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Source: Environmental News Service

California Town Launches Diaper Recycling

SANTA CLARITA, California, November 13, 2002 (ENS) - The city of Santa Clarita has launched the nation's first diaper recycling program, which will turn soiled diapers into building materials and other products.

Recycling diapers in Santa Clarita will soon be as easy as recycling soda cans, newspapers or yard trimmings. About 200-500 residents, selected by the city, will participate in a free, six-month pilot program, placing used diapers in special plastic bags and/or curbside bins to be picked up on their regular trash pick up day.

A process developed by Knowaste LLC will sanitize and recycle the diapers' primary components. The recycled plastic can be used in the production of plastic wood, roof shingles and vinyl wood siding.

Knowaste says the long fibrous wood pulp from the diapers can be used in many different applications, including wallpaper, shoe insoles and oil filters.

"This marks the first time a municipality in the United States has decided to make recycling diapers an environmental priority and provided a solution to the overwhelming amount of diapers in the waste stream," said Santa Clarita Mayor Frank Ferry. "Santa Clarita has a long history in environmental stewardship and leadership and we are very pleased to add one more innovative component to our city's overall recycling strategy."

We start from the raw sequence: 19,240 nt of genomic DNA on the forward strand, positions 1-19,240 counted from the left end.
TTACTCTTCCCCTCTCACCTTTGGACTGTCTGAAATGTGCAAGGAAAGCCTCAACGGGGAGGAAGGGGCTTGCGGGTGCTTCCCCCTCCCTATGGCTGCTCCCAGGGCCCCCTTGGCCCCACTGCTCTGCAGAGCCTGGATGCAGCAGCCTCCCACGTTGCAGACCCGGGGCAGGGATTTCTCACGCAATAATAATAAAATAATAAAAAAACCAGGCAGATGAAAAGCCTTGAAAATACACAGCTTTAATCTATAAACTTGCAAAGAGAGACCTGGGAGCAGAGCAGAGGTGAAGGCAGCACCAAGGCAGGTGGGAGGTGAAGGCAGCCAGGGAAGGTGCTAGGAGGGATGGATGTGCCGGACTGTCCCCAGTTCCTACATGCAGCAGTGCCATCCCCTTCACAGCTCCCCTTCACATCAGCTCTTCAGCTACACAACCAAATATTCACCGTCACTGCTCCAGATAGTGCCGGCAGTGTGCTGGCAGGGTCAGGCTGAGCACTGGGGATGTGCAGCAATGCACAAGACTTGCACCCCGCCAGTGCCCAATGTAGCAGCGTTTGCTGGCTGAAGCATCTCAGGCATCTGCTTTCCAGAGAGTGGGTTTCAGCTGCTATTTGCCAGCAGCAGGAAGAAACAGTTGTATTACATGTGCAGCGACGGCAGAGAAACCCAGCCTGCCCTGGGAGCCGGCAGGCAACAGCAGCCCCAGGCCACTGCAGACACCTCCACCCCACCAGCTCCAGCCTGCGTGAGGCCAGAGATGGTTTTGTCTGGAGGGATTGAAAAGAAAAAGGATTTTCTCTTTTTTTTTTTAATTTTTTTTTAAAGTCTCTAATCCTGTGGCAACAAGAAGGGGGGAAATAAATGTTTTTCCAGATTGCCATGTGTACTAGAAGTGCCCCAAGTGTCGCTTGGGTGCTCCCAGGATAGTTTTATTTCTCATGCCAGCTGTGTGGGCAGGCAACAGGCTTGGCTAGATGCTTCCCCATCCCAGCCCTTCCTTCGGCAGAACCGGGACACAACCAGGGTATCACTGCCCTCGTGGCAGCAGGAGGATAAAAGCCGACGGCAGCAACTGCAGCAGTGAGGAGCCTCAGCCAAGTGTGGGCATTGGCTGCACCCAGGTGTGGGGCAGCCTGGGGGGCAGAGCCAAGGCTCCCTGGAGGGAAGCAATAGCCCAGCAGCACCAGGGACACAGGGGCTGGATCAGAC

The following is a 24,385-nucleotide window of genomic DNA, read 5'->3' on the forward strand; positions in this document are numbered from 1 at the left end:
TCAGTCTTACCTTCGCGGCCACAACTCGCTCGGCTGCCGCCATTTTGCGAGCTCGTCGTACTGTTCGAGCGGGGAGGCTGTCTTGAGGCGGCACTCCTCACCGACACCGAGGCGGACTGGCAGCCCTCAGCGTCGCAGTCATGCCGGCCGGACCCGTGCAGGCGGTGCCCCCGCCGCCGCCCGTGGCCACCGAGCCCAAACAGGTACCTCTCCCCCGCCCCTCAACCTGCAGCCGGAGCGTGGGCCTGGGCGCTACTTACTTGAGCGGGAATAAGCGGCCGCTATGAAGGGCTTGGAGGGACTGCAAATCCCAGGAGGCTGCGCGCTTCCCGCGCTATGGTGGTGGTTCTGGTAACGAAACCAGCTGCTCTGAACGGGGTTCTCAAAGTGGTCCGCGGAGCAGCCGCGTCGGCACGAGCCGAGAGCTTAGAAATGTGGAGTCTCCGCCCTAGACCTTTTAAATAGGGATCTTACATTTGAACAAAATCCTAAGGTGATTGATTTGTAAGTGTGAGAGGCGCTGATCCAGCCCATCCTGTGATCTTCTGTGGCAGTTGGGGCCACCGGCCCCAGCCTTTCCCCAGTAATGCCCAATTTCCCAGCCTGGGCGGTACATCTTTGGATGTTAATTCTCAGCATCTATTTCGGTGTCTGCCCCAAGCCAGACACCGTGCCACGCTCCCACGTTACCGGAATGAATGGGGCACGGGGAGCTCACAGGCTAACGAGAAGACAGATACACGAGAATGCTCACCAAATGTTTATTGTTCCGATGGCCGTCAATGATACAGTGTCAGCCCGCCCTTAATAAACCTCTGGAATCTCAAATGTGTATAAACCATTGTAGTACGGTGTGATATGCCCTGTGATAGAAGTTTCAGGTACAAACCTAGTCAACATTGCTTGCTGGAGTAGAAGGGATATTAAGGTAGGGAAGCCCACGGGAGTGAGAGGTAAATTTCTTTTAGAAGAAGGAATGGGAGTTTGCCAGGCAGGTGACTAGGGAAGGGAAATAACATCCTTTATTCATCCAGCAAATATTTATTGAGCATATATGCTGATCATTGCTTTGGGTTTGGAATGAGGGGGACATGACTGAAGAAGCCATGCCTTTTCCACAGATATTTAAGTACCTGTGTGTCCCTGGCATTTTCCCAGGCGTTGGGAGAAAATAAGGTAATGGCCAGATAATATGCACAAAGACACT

California faces shrinking landfill capacities, compounded by a rising population that is estimated to add 25 million new residents by the year 2040. Local cities and communities are mandated via state legislation to reduce their trash diversions to landfills by 50 percent or face stiff financial penalties, so innovative recycling concepts are required.

Some cities, such as Santa Clarita, have stated their intent to divert as much as 75 percent of trash from landfills.

Disposable baby diapers, used by about 98 percent of all parents, are one of the largest single contributors still going to landfills, after excluding components routed to existing recycling programs. Almost 20 billion disposable baby diapers, almost seven billion pounds, enter landfills each year, according to the U.S. Environmental Protection Agency, and research indicates that a single diaper can take almost 500 years to decompose.

The environmental impacts of disposable diapers are also severe - it takes almost a quarter of a million trees to meet the annual demands for diapers in the U.S. every year.

The diaper recycling program was made possible by state and local matching grant funds. Santa Clarita chose Knowaste's program for its proven track record, first in Canada and the Netherlands, and now in Santa Clarita, in handling and recycling millions of diapers.

The Knowaste processor in Santa Clarita will be a small-scale version of the company's Netherlands facility and will be capable of processing up to a ton of diapers per hour.

"We are delighted that the city of Santa Clarita has chosen the Knowaste technology to recycle disposable diapers," said Roy Brown, president and chief executive officer of Knowaste LLC. "As environmental and land use planning concerns mount, there is obviously a compelling need nationwide for municipalities to explore new recycling opportunities and technologies, expanding our current efforts beyond soda cans, glass and paper goods."